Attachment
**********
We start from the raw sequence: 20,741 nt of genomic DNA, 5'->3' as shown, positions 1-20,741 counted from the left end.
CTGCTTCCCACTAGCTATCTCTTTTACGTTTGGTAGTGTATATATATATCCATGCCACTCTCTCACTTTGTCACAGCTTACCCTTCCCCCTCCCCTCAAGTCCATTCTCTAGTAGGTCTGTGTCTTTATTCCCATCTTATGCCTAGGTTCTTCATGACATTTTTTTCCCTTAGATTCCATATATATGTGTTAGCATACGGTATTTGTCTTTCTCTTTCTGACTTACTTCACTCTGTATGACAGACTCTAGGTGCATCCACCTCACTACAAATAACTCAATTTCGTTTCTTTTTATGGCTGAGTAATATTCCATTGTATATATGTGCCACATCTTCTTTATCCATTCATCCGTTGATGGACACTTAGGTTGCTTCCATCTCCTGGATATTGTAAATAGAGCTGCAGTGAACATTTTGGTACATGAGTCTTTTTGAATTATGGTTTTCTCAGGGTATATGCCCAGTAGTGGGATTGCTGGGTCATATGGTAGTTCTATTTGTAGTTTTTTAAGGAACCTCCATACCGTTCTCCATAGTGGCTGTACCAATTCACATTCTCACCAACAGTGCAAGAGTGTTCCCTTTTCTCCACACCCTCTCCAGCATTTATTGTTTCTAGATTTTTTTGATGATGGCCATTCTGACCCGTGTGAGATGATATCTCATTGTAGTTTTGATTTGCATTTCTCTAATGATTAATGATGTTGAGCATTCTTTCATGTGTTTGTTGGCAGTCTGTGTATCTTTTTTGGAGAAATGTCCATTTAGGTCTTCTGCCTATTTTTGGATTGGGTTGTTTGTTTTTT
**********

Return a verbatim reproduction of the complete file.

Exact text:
We start from the raw sequence: 20,741 nt of genomic DNA, 5'->3' as shown, positions 1-20,741 counted from the left end.
CTGCTTCCCACTAGCTATCTCTTTTACGTTTGGTAGTGTATATATATATCCATGCCACTCTCTCACTTTGTCACAGCTTACCCTTCCCCCTCCCCTCAAGTCCATTCTCTAGTAGGTCTGTGTCTTTATTCCCATCTTATGCCTAGGTTCTTCATGACATTTTTTTCCCTTAGATTCCATATATATGTGTTAGCATACGGTATTTGTCTTTCTCTTTCTGACTTACTTCACTCTGTATGACAGACTCTAGGTGCATCCACCTCACTACAAATAACTCAATTTCGTTTCTTTTTATGGCTGAGTAATATTCCATTGTATATATGTGCCACATCTTCTTTATCCATTCATCCGTTGATGGACACTTAGGTTGCTTCCATCTCCTGGATATTGTAAATAGAGCTGCAGTGAACATTTTGGTACATGAGTCTTTTTGAATTATGGTTTTCTCAGGGTATATGCCCAGTAGTGGGATTGCTGGGTCATATGGTAGTTCTATTTGTAGTTTTTTAAGGAACCTCCATACCGTTCTCCATAGTGGCTGTACCAATTCACATTCTCACCAACAGTGCAAGAGTGTTCCCTTTTCTCCACACCCTCTCCAGCATTTATTGTTTCTAGATTTTTTTGATGATGGCCATTCTGACCCGTGTGAGATGATATCTCATTGTAGTTTTGATTTGCATTTCTCTAATGATTAATGATGTTGAGCATTCTTTCATGTGTTTGTTGGCAGTCTGTGTATCTTTTTTGGAGAAATGTCCATTTAGGTCTTCTGCCTATTTTTGGATTGGGTTGTTTGTTTTTT